> advocate, attacking network abuses and insisting that those who use the
> frequencies under the FCC license are the public's trustees. He has been
> a visiting professor of law at the College of Law at the University of
> Iowa since 1981 and is currently co-director of the Institute for
> Health, Behavior and Environmental Policy at the University of Ohio.
> Willis H. Ware
> Willis H. Ware has devoted his career to all aspects of computer
> science--hardware, software, architectures, software development, public
> policy and legislation. He chaired the "HEW committee" whose report was
> the foundation for the Federal Privacy Act of 1974. President Ford
> appointed him to the Privacy Protection Study Commission whose report
> remains the most extensive examination of private sector record-keeping
> practices. Dr. Ware is a member of the National Academy of Engineering,
> a Fellow of the Institute of Electronic and Electrical Engineers, and a
> Fellow of the American Association for Advancement of Science.
> John Perry Barlow
> John Perry Barlow is a retired Wyoming cattle rancher, a lyricist for
> the Grateful Dead, and a co-founder of the Electronic Frontier
> Foundation. He graduated from Wesleyan University with an honors degree
> in comparative religion. He writes and lectures on subjects relating to
> digital technology and society, and is a contributing editor of numerous
> publications, including Communications of the ACM, NeXTworld,
> MicroTimes, and Mondo 2000.
> Cliff Stoll
> Cliff Stoll is best known for tracking a computer intruder across the
> international networks in 1987; he told this story in his book, "The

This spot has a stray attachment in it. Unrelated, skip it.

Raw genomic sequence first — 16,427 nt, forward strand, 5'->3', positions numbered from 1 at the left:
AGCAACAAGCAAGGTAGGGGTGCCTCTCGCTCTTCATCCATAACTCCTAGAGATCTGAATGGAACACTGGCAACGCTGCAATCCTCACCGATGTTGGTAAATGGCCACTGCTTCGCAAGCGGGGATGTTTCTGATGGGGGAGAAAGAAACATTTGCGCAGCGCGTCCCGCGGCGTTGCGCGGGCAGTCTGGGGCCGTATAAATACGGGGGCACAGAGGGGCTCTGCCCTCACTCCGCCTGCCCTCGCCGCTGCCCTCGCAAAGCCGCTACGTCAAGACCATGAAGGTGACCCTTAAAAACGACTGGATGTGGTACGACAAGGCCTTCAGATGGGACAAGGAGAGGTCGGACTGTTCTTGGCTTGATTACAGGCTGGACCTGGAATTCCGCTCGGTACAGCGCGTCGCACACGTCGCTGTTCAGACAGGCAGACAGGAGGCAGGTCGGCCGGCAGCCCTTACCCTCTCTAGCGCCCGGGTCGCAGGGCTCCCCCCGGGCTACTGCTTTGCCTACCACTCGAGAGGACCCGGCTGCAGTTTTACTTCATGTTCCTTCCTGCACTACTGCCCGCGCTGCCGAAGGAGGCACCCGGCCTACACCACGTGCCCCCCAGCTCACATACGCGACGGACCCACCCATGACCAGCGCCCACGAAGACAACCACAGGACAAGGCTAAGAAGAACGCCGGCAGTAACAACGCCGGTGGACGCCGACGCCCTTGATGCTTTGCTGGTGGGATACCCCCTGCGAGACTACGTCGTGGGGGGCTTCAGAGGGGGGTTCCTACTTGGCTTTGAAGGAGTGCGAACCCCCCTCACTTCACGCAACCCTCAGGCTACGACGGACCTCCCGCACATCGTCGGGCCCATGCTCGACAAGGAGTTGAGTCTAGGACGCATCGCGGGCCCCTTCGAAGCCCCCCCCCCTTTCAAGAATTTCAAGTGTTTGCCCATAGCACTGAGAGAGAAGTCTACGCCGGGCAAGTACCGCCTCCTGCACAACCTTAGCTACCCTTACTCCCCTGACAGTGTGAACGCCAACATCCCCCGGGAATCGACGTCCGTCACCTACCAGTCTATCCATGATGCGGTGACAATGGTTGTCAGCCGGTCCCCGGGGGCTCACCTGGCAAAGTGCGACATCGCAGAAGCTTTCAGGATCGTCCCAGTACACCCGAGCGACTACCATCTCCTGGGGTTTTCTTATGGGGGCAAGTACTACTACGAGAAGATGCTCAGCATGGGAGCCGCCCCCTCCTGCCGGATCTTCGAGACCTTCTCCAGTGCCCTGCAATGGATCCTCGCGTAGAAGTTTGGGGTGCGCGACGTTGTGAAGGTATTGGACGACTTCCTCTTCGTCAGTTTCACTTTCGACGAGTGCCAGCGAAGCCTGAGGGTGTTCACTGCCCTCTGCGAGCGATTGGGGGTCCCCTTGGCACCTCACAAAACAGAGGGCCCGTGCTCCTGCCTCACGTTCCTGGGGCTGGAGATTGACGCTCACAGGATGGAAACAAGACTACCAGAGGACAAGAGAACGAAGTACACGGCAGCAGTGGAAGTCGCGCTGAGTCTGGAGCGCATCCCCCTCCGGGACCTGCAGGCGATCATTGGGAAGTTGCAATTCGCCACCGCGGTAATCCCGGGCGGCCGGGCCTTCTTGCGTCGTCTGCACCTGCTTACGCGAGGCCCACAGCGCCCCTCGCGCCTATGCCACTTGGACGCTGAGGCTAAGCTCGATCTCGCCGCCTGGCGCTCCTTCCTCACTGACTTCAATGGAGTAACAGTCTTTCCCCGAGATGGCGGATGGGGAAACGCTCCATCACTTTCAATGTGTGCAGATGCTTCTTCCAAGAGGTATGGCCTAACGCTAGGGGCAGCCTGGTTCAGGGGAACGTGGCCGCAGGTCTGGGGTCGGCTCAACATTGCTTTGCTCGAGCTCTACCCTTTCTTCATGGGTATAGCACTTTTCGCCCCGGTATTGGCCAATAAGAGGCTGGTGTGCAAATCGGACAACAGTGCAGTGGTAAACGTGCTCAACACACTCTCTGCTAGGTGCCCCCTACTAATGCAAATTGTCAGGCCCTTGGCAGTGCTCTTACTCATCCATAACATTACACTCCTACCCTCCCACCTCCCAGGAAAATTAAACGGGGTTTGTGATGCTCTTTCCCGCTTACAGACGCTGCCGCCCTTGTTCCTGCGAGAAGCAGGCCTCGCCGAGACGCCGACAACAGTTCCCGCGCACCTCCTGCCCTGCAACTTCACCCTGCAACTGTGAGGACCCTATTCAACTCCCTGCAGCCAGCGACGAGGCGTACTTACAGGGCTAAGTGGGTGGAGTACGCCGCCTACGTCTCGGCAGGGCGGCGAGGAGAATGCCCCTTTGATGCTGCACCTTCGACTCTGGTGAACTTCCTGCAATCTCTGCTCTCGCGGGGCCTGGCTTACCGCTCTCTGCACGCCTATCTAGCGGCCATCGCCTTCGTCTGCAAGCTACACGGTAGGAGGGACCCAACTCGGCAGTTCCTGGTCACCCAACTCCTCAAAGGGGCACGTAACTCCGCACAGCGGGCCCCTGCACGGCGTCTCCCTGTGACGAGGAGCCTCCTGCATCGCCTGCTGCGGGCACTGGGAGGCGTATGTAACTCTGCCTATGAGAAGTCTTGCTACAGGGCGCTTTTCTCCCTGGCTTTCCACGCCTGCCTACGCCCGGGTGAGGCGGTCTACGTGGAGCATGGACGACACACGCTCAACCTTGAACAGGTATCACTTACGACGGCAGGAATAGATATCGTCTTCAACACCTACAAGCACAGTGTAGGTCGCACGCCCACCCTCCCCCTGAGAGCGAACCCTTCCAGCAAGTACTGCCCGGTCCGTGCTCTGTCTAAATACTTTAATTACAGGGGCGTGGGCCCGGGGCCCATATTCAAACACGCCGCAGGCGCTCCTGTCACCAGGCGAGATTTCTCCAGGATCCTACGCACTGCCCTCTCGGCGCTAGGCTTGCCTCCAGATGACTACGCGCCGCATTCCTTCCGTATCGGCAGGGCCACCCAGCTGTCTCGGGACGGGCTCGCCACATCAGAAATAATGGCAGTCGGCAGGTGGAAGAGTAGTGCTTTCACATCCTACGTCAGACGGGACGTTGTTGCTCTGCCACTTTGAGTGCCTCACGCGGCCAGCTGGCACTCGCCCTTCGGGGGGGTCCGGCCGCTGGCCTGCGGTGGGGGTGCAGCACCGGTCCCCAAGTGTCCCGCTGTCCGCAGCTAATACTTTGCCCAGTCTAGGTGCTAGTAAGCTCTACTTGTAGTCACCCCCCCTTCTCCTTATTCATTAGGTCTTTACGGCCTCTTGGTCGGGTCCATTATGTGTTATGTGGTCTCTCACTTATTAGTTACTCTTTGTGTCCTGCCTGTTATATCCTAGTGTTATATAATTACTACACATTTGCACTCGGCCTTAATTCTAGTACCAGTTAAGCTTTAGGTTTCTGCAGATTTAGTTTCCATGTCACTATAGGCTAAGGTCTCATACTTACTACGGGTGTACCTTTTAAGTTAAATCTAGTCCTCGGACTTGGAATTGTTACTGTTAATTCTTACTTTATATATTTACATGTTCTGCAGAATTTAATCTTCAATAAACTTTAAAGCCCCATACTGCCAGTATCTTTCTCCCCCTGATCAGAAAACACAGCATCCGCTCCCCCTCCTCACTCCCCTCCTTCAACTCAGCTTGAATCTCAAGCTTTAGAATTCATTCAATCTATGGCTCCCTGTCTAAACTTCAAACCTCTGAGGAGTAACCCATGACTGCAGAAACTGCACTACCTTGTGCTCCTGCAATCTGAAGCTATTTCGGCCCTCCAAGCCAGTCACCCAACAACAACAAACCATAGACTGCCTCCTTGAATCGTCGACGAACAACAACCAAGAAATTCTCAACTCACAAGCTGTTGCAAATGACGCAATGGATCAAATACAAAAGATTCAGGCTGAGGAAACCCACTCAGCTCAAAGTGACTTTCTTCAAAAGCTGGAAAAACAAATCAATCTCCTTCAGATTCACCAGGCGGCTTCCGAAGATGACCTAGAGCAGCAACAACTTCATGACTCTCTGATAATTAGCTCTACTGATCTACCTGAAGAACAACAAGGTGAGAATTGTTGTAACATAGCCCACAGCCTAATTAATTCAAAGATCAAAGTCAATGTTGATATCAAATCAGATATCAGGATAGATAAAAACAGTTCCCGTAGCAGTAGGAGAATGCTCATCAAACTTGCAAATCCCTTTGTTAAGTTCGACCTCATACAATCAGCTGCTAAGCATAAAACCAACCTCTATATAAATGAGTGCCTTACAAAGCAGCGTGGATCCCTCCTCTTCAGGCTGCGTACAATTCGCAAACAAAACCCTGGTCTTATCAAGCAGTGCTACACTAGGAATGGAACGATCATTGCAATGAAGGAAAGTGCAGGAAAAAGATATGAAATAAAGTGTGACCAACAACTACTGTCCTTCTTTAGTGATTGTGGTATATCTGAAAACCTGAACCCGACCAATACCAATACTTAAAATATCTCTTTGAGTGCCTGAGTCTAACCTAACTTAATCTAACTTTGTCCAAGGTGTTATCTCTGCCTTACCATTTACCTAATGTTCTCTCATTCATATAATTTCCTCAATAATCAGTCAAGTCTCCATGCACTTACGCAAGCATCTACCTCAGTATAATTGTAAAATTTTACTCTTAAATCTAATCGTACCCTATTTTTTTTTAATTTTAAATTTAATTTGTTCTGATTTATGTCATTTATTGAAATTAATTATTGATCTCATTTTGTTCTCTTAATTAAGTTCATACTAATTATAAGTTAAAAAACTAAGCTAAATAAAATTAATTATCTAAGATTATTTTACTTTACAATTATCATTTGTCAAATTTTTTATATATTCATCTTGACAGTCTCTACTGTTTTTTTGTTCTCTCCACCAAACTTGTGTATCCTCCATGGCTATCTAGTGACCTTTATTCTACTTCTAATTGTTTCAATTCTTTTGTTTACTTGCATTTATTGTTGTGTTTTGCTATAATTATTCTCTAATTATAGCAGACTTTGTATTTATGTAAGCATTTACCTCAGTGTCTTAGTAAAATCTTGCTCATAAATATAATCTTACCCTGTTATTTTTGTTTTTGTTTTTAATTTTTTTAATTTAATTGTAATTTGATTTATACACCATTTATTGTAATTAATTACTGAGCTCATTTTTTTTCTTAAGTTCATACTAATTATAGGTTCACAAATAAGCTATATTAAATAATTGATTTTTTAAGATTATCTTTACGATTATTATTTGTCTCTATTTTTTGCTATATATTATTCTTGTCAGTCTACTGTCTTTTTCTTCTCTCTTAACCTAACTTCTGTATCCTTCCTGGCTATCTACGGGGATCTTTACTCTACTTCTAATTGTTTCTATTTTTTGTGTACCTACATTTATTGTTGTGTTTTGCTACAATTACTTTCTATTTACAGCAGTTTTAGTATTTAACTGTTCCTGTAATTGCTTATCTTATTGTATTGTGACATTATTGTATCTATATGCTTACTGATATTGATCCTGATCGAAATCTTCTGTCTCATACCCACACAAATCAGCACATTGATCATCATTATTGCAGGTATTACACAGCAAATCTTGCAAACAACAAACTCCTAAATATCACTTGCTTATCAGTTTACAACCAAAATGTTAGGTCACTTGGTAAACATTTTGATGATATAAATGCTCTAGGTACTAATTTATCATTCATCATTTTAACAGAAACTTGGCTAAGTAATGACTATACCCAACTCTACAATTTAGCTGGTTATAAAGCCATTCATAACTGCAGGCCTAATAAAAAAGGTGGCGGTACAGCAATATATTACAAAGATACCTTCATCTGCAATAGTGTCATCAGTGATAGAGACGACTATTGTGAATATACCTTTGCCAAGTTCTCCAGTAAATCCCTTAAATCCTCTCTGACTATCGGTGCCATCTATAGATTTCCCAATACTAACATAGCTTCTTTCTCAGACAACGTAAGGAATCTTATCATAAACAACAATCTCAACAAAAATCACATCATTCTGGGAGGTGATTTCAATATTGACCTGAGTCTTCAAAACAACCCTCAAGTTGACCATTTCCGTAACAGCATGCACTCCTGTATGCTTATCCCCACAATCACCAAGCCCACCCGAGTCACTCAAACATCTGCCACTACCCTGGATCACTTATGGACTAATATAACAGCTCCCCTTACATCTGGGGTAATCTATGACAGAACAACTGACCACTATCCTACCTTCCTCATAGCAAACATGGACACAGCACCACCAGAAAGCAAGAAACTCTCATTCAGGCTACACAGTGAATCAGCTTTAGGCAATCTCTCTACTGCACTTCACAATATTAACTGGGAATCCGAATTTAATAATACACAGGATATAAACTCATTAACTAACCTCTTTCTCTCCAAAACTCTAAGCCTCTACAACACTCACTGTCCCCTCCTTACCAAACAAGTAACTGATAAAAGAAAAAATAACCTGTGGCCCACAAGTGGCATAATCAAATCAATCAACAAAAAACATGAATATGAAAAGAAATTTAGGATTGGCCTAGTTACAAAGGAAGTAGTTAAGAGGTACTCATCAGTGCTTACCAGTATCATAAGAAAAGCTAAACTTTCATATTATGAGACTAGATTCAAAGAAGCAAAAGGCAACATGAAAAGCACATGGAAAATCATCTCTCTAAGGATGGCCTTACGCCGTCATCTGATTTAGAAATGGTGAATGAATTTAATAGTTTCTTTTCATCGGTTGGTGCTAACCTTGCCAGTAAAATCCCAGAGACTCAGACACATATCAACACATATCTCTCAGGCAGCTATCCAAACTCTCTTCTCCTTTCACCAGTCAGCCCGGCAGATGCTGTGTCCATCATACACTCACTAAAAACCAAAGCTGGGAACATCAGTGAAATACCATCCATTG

> Cuckoo's Egg" and on a Nova television production. He is less known for
> having a PhD in planetary science, piecing quilts, making plum jam, and
> squeezing lumps of bituminous coal into diamonds.
> CFP'93 Tutorials:
> Tuesday 9 March - Morning Tutorials
> Information Use in the Private Sector
> Jack Reed, Information Resource Service Company
> Diane Terry, TransUnion Corp. Dan Jones, D.Y. Jones & Assoc.
> This tutorial will deal with the use of personal information from the
> point of view of some private sector information vendors and users. It
> will include a discussion of the Fair Credit Reporting Act and the
> "Permissible Purposes" for obtaining a consumer credit report.
> Information used for purposes outside the FCRA will be discussed in
> relationship to privacy and societal needs for businesses and
> Access to Government Information:
> James Love, Director, Taxpayer Assets Project
> The tutorial will examine a wide range of problems concerning citizen
> access to government information, including how to ask for and receive
> information under the federal Freedom of Information Act, what types of
> information government agencies store on computers, what the barriers
> are to citizen access to these information resources, and how citizens
> can change government information policy to expand access to taxpayer-
> funded information resources.
> Exploring the Internet -- a guided journey
> Mark Graham, Pandora Systems Tim Pozar, Late Night Software
> This tutorial will give participants a practical introduction to the
> most popular and powerful applications available via the world's largest
> computer network, the Internet. There will be hands-on demonstrations
> of communications tools such as e-mail, conferencing, Internet Relay
> Chat, and resource discovery and navigation aids such as Gopher, WAIS,
> Archie and World Wide Web. Extensive documentation will be provided.